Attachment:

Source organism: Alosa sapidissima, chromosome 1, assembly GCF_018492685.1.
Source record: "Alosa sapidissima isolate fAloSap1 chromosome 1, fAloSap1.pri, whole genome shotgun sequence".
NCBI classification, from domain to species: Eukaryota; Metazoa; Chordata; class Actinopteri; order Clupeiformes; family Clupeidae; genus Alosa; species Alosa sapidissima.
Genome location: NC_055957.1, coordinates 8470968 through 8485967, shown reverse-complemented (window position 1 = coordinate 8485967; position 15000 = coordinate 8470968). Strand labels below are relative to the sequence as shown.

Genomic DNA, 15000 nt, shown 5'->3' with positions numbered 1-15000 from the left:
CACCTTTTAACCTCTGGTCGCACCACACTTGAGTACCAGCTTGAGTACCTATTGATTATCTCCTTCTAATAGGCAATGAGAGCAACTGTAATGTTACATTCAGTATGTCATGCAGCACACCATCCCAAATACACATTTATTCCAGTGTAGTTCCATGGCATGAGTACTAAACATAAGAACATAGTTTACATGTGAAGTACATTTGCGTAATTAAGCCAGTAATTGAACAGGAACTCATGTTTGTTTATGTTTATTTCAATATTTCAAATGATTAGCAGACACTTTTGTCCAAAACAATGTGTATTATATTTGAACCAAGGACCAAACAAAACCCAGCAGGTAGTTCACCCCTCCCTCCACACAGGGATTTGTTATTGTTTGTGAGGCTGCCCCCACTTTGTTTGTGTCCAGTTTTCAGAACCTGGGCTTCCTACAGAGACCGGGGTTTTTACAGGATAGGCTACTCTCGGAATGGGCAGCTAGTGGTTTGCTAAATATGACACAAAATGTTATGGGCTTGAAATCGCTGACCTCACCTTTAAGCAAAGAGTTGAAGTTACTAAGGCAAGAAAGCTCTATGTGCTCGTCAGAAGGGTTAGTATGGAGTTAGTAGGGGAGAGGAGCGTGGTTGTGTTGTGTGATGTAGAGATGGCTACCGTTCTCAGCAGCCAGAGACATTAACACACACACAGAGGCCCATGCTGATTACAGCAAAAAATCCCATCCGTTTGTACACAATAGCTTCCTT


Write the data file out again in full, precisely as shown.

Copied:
Source organism: Alosa sapidissima, chromosome 1, assembly GCF_018492685.1.
Source record: "Alosa sapidissima isolate fAloSap1 chromosome 1, fAloSap1.pri, whole genome shotgun sequence".
NCBI classification, from domain to species: Eukaryota; Metazoa; Chordata; class Actinopteri; order Clupeiformes; family Clupeidae; genus Alosa; species Alosa sapidissima.
Genome location: NC_055957.1, coordinates 8470968 through 8485967, shown reverse-complemented (window position 1 = coordinate 8485967; position 15000 = coordinate 8470968). Strand labels below are relative to the sequence as shown.

Genomic DNA, 15000 nt, shown 5'->3' with positions numbered 1-15000 from the left:
CACCTTTTAACCTCTGGTCGCACCACACTTGAGTACCAGCTTGAGTACCTATTGATTATCTCCTTCTAATAGGCAATGAGAGCAACTGTAATGTTACATTCAGTATGTCATGCAGCACACCATCCCAAATACACATTTATTCCAGTGTAGTTCCATGGCATGAGTACTAAACATAAGAACATAGTTTACATGTGAAGTACATTTGCGTAATTAAGCCAGTAATTGAACAGGAACTCATGTTTGTTTATGTTTATTTCAATATTTCAAATGATTAGCAGACACTTTTGTCCAAAACAATGTGTATTATATTTGAACCAAGGACCAAACAAAACCCAGCAGGTAGTTCACCCCTCCCTCCACACAGGGATTTGTTATTGTTTGTGAGGCTGCCCCCACTTTGTTTGTGTCCAGTTTTCAGAACCTGGGCTTCCTACAGAGACCGGGGTTTTTACAGGATAGGCTACTCTCGGAATGGGCAGCTAGTGGTTTGCTAAATATGACACAAAATGTTATGGGCTTGAAATCGCTGACCTCACCTTTAAGCAAAGAGTTGAAGTTACTAAGGCAAGAAAGCTCTATGTGCTCGTCAGAAGGGTTAGTATGGAGTTAGTAGGGGAGAGGAGCGTGGTTGTGTTGTGTGATGTAGAGATGGCTACCGTTCTCAGCAGCCAGAGACATTAACACACACACAGAGGCCCATGCTGATTACAGCAAAAAATCCCATCCGTTTGTACACAATAGCTTCCTT